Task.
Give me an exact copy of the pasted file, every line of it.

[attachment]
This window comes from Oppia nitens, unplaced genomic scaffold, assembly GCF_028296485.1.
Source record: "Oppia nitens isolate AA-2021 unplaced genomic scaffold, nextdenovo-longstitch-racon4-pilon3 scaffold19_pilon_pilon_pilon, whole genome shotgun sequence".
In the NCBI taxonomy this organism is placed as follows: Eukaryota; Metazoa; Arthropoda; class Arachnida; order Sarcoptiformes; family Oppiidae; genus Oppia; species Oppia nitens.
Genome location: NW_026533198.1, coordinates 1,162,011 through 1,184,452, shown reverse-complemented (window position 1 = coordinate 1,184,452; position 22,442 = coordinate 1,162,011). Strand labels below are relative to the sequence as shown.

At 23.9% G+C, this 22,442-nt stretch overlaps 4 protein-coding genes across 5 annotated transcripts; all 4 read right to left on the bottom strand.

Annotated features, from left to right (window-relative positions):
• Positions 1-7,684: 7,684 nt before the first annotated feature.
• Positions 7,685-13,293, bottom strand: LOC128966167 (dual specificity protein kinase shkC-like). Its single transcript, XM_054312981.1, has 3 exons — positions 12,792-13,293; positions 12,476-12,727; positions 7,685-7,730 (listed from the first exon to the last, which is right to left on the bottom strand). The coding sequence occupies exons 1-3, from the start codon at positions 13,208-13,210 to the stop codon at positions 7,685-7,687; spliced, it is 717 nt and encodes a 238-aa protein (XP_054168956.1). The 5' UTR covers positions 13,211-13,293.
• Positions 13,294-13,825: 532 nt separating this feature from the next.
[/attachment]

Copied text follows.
This window comes from Oppia nitens, unplaced genomic scaffold, assembly GCF_028296485.1.
Source record: "Oppia nitens isolate AA-2021 unplaced genomic scaffold, nextdenovo-longstitch-racon4-pilon3 scaffold19_pilon_pilon_pilon, whole genome shotgun sequence".
In the NCBI taxonomy this organism is placed as follows: Eukaryota; Metazoa; Arthropoda; class Arachnida; order Sarcoptiformes; family Oppiidae; genus Oppia; species Oppia nitens.
Genome location: NW_026533198.1, coordinates 1,162,011 through 1,184,452, shown reverse-complemented (window position 1 = coordinate 1,184,452; position 22,442 = coordinate 1,162,011). Strand labels below are relative to the sequence as shown.

At 23.9% G+C, this 22,442-nt stretch overlaps 4 protein-coding genes across 5 annotated transcripts; all 4 read right to left on the bottom strand.

Annotated features, from left to right (window-relative positions):
• Positions 1-7,684: 7,684 nt before the first annotated feature.
• Positions 7,685-13,293, bottom strand: LOC128966167 (dual specificity protein kinase shkC-like). Its single transcript, XM_054312981.1, has 3 exons — positions 12,792-13,293; positions 12,476-12,727; positions 7,685-7,730 (listed from the first exon to the last, which is right to left on the bottom strand). The coding sequence occupies exons 1-3, from the start codon at positions 13,208-13,210 to the stop codon at positions 7,685-7,687; spliced, it is 717 nt and encodes a 238-aa protein (XP_054168956.1). The 5' UTR covers positions 13,211-13,293.
• Positions 13,294-13,825: 532 nt separating this feature from the next.